NEW ROADS, LA (WAFB) - Former New Roads Mayor Robert Myer officially handed in his letter of resignation Friday, October 20 after pleading no contest to felony charges Thursday.
Mayor Pro Tem Anthony Daisy will now take over as interim mayor.
The mood in New Roads was festive Friday. The annual Harvest Festival kicked off and the event is largely thanks to former mayor Robert Myer.
Myer's resignation was a condition of his no contest plea, which he he made Thursday, to malfeasance charges. This plea deal allows him to skip time behind bars for allegedly misusing city funds.
By the afternoon, a new, yet familiar face in the city, former Mayor Pro Tem Anthony Daisy, took the helm of New Roads. Daisy's morning was a flurry of phone calls, and he says his new responsibilities are slowly sinking in.
"As mayor pro tem, I guess I was a bit more laid back and not as expected to make immediate or direct decisions," said Daisy.
He plans to hit the ground running though. He already called a meeting with all department heads for early next week and wants to assure all city employees and residents that things will continue to run smoothly under his leadership. "The city was fine before and it's going to be fine, you know, in our future," said Daisy.
His priority is to get a handle on the city's budget and then he says the sky is the limit for his bold new vision for New Roads. "We're focused on infrastructure, housing, and jobs. We've improved in jobs and we want that to continue," said Daisy.
The mayor's office is still just a shell after Myer cleaned out his personal items. Daisy says he has talked to the former mayor, but for now, he wants to keep that conversation between the two of them. "That was basically a conversation I think that he and I had and I would not like to elaborate on it," said Daisy.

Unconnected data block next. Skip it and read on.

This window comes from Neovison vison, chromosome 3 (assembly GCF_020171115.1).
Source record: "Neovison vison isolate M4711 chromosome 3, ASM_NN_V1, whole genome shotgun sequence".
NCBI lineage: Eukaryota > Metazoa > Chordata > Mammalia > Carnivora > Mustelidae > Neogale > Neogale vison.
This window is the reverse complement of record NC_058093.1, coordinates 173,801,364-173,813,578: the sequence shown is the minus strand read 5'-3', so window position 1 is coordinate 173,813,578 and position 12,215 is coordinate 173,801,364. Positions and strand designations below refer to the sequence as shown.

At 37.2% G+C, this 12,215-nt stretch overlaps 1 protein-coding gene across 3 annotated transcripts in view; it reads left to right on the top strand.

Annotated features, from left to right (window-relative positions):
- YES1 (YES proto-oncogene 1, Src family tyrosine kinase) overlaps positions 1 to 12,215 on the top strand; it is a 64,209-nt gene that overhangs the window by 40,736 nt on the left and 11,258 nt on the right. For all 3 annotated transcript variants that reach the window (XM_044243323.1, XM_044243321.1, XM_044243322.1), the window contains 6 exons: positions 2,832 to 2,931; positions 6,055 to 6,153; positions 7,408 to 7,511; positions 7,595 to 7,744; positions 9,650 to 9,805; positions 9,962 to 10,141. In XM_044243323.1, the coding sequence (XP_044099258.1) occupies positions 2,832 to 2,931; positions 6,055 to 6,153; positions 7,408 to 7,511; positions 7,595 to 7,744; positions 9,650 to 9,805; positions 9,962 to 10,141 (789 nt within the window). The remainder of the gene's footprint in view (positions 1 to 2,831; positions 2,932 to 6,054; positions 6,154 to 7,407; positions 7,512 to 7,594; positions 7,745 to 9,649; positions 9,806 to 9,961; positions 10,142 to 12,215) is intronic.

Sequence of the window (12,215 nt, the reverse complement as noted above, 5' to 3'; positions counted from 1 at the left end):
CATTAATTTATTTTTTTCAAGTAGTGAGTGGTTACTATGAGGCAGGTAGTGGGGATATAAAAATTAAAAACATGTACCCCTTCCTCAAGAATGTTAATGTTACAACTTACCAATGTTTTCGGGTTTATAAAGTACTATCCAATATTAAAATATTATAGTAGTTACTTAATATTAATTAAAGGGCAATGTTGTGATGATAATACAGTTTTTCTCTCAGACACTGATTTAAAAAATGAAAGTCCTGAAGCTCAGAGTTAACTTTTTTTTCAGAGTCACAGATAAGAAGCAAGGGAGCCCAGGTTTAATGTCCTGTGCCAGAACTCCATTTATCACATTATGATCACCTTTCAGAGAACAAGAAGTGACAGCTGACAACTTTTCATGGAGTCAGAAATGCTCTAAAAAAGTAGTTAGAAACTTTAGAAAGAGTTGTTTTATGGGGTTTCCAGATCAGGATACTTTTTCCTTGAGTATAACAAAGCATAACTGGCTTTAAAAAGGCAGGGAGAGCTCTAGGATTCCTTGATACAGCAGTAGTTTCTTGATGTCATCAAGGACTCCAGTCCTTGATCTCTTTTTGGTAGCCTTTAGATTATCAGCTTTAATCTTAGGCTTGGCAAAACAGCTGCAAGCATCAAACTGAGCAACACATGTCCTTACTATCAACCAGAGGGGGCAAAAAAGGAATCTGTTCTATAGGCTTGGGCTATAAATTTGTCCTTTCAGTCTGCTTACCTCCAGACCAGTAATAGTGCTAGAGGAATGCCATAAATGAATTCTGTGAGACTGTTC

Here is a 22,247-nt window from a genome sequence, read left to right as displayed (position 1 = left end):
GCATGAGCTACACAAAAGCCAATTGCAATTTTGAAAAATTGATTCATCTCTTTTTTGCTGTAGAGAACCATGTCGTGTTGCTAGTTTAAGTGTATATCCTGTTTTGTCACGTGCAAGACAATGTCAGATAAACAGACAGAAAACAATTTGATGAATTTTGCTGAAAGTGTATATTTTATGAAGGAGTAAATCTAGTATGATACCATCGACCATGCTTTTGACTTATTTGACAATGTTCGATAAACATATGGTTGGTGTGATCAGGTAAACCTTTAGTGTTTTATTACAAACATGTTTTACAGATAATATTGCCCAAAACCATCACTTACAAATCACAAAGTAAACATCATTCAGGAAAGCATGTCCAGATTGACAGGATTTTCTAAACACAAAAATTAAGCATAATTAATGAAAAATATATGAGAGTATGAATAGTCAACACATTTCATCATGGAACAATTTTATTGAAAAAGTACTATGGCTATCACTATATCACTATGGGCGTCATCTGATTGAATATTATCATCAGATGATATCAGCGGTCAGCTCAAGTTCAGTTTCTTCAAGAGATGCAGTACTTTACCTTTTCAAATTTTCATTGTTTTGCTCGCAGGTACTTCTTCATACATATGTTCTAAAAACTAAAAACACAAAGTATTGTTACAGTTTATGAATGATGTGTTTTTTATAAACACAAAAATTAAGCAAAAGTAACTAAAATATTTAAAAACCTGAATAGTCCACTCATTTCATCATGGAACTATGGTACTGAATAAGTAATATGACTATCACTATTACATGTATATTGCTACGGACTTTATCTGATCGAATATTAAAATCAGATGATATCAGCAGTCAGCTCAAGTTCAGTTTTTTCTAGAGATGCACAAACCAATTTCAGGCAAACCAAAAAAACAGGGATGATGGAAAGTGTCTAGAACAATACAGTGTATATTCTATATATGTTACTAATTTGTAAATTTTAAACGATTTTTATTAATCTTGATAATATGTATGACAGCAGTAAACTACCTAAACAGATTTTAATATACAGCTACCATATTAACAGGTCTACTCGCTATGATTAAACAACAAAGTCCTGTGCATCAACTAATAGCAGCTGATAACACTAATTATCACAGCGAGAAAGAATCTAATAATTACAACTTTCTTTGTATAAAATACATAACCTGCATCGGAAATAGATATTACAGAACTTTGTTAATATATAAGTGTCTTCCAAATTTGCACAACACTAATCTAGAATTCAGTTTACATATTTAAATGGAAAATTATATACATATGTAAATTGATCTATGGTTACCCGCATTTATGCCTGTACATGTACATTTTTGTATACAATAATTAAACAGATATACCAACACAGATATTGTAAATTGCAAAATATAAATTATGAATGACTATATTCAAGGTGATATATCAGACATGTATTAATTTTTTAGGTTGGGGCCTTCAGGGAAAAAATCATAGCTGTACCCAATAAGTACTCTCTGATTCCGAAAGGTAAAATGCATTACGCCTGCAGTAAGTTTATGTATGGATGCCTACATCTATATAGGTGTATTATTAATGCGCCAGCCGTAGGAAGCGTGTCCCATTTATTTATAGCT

The interim mayor says he has a lot of respect for Myer, but admits he's excited about filling the role. He says it's a job he has every intention of making permanent.
WAFB's Scottie Hunter asked Daisy if he will run when his interim post comes to an end. "Oh yes, absolutely," Daisy admitted. "I want to run for it and I'm not bold with it, but I think I would be fit for the job."
The felony charges against Myer stem from allegations that Myer grossly misused a city credit card while in office, charging thousands of dollars for personal use. He is also accused of trading access to a city credit card to the city's financial director for sexual favors.
Myer will face one year of probation and will dodge time in prison if he pays all court costs and restitution, and meets all requirements of the plea deal. The state will dismiss all but one count of malfeasance in office, to which Myer entered a plea of no contest.
He will not be able to run for mayor again and will have to submit to finger printing. His resignation will be effective as of 9 a.m. Friday, October 20. Myer will be allowed to return to the office between now and Friday morning only to retrieve personal belongings. His official sentencing is set for January 9, 2018.
Myer's full letter of resignation can be read below.